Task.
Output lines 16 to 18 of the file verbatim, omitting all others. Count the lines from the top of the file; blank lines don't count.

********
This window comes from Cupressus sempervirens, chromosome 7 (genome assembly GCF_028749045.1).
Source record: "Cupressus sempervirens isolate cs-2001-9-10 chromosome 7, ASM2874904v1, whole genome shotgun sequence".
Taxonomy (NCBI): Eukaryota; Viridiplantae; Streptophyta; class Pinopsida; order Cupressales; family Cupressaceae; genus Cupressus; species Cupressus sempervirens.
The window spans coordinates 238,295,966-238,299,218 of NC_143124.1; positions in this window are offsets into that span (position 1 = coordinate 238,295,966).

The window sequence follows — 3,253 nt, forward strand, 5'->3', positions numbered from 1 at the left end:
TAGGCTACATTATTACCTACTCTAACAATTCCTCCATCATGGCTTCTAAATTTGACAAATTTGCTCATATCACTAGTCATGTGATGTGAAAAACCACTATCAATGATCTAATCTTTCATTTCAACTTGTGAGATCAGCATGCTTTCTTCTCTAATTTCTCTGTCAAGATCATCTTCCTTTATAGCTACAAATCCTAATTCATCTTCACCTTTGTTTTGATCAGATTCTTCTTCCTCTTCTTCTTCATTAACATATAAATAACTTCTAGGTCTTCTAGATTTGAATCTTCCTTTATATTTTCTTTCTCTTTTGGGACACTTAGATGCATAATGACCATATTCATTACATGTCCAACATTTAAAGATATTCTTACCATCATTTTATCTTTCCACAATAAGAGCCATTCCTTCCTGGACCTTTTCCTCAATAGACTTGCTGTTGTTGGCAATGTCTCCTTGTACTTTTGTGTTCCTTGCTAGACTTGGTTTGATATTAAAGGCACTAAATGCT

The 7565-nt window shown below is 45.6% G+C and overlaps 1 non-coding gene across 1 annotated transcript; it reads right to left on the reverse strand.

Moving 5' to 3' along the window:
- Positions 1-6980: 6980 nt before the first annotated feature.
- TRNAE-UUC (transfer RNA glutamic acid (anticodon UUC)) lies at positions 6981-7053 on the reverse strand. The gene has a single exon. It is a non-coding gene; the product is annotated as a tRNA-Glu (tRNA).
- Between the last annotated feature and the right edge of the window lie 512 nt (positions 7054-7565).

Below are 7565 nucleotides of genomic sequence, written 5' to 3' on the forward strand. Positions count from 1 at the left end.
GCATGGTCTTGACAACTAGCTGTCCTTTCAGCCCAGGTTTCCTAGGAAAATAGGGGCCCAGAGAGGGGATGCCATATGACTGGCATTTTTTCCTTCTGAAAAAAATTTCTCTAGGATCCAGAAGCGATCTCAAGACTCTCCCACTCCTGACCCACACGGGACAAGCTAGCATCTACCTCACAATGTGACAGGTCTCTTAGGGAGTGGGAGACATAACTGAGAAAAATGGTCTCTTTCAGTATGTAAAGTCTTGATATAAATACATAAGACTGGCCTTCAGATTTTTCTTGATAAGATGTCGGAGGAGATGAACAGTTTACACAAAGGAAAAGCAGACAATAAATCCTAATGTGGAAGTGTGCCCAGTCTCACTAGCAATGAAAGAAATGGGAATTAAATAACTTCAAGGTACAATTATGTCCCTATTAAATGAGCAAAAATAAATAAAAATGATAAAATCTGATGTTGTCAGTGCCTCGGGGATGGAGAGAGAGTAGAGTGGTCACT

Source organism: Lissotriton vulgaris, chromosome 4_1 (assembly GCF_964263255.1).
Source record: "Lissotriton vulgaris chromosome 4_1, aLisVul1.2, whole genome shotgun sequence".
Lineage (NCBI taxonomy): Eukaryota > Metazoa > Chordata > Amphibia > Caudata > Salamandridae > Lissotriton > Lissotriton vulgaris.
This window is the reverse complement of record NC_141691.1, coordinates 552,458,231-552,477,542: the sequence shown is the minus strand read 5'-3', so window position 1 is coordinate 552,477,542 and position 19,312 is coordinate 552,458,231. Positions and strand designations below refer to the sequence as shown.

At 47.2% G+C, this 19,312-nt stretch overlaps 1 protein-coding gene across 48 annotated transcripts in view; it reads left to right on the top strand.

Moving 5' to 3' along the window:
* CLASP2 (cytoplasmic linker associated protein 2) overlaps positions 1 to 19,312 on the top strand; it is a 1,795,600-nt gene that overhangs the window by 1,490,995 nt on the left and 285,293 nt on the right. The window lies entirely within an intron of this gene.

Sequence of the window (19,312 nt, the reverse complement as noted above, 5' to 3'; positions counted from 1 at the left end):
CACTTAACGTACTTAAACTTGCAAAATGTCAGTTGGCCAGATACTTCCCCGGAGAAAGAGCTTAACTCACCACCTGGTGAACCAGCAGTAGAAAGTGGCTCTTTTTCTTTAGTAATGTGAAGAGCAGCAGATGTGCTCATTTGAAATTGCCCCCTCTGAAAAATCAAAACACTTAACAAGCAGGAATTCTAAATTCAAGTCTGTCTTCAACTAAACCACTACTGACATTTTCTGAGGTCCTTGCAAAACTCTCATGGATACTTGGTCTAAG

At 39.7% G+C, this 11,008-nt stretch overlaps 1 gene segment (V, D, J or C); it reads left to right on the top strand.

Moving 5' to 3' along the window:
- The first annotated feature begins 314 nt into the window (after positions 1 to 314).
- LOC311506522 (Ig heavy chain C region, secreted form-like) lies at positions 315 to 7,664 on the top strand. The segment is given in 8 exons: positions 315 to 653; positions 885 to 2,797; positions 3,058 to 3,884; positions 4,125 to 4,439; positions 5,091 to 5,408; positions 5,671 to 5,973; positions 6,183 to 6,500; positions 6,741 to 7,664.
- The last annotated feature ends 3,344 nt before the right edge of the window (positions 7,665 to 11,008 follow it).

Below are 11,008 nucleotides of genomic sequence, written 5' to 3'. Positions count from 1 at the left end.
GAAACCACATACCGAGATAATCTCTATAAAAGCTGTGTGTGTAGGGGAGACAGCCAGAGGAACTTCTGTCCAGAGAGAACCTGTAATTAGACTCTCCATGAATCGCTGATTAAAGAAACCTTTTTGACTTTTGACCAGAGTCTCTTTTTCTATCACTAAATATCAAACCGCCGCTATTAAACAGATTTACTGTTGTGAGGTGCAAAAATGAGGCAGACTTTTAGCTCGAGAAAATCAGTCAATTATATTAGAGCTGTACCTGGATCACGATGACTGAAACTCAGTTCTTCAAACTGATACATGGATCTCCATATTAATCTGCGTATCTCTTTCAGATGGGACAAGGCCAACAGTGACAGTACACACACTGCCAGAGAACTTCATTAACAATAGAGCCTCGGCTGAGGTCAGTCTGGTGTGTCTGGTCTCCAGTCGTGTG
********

Lineage (NCBI taxonomy): Eukaryota > Metazoa > Chordata > Amphibia > Caudata > Salamandridae > Lissotriton > Lissotriton vulgaris.
This window is the reverse complement of record NC_141691.1, coordinates 552,458,231-552,477,542: the sequence shown is the minus strand read 5'-3', so window position 1 is coordinate 552,477,542 and position 19,312 is coordinate 552,458,231. Positions and strand designations below refer to the sequence as shown.

At 47.2% G+C, this 19,312-nt stretch overlaps 1 protein-coding gene across 48 annotated transcripts in view; it reads left to right on the top strand.